On a motion to dismiss, the court evaluated whether the defendant hospital is a party to the communication such that there was no interception that violates the Federal Wiretap Act. In examining what the court described as a circuit split between the First, Seventh and Ninth Circuits, on the one hand, and the Third Circuit, on the other hand, the court found that the hospital was not liable under the Federal Wiretap Act for alleged interception of the communication. In doing so, the court considered the Federal Wiretap Act’s criminal or tortious conduct exception and concluded that the transfer of metadata or website activity, without more, did not constitute criminal or tortious activity.
The court summarized its inquiry as to Plaintiff’s alleged violations of the Federal Wiretap Act:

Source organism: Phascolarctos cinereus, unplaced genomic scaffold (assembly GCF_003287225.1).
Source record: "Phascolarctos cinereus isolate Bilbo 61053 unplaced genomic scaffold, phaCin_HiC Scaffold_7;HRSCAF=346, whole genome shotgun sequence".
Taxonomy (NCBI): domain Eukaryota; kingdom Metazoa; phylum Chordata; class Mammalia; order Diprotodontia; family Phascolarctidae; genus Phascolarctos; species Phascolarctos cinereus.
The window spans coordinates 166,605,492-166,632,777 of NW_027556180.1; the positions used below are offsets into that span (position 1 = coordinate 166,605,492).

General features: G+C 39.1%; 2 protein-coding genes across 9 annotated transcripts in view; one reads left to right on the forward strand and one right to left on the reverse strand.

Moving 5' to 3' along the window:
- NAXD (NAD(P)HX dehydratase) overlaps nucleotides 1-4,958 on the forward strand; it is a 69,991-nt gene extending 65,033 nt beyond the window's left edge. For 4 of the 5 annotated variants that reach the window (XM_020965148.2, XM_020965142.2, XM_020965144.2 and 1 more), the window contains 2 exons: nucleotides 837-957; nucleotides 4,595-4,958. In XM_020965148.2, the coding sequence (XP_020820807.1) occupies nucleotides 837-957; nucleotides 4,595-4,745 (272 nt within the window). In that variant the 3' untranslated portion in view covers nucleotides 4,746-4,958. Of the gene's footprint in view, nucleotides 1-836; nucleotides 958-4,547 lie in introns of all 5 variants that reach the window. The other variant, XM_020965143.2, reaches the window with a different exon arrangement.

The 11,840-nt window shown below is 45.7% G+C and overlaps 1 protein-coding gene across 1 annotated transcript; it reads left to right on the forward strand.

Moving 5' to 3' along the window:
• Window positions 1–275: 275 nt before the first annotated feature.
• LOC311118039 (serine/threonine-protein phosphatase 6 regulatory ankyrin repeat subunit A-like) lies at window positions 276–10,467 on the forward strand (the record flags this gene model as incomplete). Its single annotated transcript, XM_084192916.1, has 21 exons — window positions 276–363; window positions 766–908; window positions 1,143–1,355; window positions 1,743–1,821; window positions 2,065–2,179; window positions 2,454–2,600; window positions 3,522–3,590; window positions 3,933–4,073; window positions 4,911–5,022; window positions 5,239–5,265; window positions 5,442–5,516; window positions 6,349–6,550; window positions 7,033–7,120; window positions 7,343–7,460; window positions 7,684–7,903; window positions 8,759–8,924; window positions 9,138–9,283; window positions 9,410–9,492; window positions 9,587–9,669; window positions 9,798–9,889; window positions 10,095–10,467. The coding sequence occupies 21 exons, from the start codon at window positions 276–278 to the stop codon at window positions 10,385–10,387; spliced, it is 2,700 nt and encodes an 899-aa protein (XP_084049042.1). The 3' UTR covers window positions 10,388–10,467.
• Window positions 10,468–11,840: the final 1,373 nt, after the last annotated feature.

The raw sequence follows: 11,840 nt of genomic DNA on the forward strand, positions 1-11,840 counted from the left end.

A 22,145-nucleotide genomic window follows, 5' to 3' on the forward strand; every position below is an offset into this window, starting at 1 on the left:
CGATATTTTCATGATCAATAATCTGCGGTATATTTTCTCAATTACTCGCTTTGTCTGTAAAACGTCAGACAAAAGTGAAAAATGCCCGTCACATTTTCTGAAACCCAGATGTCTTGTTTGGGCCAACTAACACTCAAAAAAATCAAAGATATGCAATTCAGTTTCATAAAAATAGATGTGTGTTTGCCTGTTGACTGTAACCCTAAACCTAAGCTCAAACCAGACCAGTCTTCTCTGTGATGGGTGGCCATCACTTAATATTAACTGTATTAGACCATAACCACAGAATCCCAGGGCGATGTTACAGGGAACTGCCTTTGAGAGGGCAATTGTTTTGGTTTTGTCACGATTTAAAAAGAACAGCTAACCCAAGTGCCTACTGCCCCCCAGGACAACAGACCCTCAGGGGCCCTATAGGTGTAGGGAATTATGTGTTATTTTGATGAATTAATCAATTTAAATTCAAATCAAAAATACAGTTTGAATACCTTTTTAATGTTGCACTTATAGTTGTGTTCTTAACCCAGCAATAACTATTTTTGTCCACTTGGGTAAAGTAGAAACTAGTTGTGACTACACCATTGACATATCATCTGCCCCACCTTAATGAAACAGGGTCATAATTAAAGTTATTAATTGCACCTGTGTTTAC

“any person who—(a) intentionally intercepts, endeavors to intercept, or procures any other person to intercept or endeavor to intercept, any wire, oral or electronic communication” may be subject to (among other things) a civil penalty. 18 U.S.C. § 2511(1)(a), (5)(a)(ii). The same is true for any person who intentionally discloses or uses, or endeavors to disclose or use, the contents of an intercepted communication. 18 U.S.C. § 2511(1)(c), (d). Section 2511(2)(d) of the statute provides an exception when the person intercepting a communication “is a party to the communication or where one of the parties to the communication has given prior consent to such interception.” This so-called “party exception” does not apply, however, if the “communication is intercepted for the purpose of committing any criminal or tortious act in violation of the Constitution or laws of the United States or of any State.” 18 U.S.C. § 2511(2)(d). In addition, section 2511(3)(a) provides that “a person or entity providing an electronic communication service to the public shall not intentionally divulge the contents of any communication . . . while in transmission on that service to any person or entity other than an addressee or intended recipient of such communication. . . .” 18 U.S.C. § 2511(3)(a) (emphasis added).